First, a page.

These organizations are utilizing tokenization and/or encryption technologies to obfuscate data that is processed or stored in the cloud, therefore leaving the information undecipherable if it were to be viewed by an outside party and hence fully protected. The cloud data protection gateway that provides these security techniques is typically deployed in the organization’s own datacenter and anyone with authorized access can still readily utilize the protected data while experiencing the same user experience and full cloud application functionality - such as searching and sorting, on encrypted or tokenized data – while complying with strict government regulations.
Important Data Protection Strategy Decisions
Encryption and Tokenization are proven solutions already operating in heavily regulated corporate settings. An important part of adopting this strategy though, is to consider which data needs the most security, which must remain on site, and how to protect it. The decision between encryption and tokenization is an important internal step within this strategy.
Encryption enables organizations to store their encryption keys within the geographical area of origin, keeping sensitive data, such as personally identifiable information (PII), protected in the cloud. When encrypted, the information in the cloud is unreadable and can only be translated back into its original form when it is paired with the encryption key held by the government organization. It is important to realize that all forms of encryption are not equal though, and NIST guidelines in the U.S. require that all SBU data (Sensitive But Unclassified Data) be protected with encryption that is currently certified to the FIPS 140-2 standard.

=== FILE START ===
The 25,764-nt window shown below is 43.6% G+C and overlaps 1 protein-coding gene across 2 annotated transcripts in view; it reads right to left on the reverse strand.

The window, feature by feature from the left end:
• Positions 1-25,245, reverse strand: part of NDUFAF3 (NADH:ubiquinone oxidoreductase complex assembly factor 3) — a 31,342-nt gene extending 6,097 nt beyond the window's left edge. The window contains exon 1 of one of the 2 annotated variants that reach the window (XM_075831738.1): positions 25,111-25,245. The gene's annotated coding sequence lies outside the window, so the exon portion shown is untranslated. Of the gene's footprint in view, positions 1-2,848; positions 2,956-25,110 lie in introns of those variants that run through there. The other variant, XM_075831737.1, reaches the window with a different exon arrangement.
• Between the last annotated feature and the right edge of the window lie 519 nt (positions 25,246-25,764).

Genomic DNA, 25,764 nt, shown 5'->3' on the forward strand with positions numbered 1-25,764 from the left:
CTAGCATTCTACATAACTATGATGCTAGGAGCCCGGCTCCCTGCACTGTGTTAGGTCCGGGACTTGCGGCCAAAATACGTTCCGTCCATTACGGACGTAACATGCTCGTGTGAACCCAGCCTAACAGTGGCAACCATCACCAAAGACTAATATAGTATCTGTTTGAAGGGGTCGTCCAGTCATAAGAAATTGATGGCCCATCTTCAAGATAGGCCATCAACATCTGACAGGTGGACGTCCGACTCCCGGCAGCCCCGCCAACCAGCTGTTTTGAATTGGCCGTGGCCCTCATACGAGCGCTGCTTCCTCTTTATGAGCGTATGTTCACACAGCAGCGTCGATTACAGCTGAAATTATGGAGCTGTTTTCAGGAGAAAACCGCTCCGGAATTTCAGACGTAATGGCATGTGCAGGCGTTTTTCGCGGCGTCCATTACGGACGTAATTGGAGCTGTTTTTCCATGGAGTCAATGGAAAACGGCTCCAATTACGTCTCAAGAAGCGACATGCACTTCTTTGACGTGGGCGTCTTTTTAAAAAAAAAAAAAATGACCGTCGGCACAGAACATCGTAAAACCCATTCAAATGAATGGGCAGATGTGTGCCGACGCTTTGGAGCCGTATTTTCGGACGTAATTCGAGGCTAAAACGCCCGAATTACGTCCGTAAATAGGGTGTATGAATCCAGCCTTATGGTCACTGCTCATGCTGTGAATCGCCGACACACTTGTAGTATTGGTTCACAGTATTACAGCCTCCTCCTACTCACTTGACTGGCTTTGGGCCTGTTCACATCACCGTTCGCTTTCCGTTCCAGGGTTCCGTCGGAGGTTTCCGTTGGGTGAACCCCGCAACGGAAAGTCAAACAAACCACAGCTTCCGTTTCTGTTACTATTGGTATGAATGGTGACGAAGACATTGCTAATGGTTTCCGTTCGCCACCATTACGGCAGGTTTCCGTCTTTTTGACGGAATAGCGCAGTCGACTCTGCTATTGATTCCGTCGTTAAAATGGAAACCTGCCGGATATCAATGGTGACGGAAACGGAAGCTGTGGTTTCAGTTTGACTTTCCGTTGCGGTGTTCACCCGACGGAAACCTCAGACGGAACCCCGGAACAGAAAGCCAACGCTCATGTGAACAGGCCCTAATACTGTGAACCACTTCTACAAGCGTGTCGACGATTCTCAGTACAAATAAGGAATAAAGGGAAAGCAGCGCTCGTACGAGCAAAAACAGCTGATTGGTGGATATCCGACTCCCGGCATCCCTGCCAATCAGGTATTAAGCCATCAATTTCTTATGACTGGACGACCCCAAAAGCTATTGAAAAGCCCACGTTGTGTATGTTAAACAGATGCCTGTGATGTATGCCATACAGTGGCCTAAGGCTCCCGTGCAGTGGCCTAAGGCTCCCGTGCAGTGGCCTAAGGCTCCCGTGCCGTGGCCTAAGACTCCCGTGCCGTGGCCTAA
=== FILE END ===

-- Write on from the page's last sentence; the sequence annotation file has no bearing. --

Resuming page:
Tokenization assigns randomly generated values, or tokens, to sensitive data. The tokens are then sent to the cloud for processing and storage, remaining completely undecipherable to anyone accessing the information outside of the government agency. Unlike encryption, where only the encryption keys stay resident within an organization, tokenization provides the additional benefit of full data residency, which means the sensitive data never moves beyond the government agency’s firewall. As in the case of encryption, all forms of tokenization are also not the same. There are various methods of creating a token, some highly random and other, based on algorithms, less so. The former techniques that produce random token values are inherently stronger, so organizations should insist on these approaches and should look for solutions that have been audited to adhere to the PCI DSS guidelines.